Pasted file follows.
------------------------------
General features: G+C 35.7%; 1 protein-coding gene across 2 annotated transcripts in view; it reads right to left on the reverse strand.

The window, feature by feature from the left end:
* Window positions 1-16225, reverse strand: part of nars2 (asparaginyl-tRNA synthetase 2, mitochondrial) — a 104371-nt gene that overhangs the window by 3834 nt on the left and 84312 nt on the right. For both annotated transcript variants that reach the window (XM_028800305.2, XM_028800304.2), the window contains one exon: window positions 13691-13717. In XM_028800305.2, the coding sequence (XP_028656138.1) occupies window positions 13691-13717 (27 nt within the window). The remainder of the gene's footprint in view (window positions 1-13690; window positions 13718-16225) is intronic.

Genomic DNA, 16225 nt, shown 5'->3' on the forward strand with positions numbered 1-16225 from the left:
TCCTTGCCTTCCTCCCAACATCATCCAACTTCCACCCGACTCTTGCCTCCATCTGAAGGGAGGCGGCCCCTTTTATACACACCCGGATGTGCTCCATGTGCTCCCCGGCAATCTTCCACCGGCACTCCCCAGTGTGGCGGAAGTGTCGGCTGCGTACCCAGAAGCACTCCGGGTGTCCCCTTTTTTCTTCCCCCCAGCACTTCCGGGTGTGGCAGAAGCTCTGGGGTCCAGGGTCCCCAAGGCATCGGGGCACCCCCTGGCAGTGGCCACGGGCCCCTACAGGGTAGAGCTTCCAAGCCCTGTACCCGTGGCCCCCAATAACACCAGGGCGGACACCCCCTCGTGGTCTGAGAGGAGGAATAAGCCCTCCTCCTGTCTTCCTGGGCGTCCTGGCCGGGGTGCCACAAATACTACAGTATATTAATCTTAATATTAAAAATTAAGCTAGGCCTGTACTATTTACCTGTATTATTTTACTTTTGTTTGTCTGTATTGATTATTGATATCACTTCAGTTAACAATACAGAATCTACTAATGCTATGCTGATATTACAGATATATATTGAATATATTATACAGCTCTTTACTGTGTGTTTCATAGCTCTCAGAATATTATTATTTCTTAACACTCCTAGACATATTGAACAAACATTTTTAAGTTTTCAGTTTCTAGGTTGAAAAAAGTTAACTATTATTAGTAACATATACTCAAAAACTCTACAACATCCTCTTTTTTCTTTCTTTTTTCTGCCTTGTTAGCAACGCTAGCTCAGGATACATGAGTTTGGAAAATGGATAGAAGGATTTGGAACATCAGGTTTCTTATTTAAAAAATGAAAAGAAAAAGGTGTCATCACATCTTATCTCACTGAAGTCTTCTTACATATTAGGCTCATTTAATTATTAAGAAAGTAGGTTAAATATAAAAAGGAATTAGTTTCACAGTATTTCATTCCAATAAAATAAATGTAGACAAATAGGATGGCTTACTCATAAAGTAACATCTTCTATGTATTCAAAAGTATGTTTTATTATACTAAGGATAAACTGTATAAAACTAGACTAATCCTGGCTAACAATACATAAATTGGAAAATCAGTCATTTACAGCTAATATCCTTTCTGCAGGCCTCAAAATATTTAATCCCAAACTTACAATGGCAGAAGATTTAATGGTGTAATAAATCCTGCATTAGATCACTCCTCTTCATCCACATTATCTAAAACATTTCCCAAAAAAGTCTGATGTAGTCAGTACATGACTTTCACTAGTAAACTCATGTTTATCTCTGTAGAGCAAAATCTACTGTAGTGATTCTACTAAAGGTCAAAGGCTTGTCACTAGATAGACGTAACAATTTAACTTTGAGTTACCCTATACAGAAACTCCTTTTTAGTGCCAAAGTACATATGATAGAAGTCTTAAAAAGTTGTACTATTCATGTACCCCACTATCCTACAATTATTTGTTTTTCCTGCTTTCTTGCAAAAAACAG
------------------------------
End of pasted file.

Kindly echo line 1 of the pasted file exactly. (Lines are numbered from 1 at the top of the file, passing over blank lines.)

General features: G+C 35.7%; 1 protein-coding gene across 2 annotated transcripts in view; it reads right to left on the reverse strand.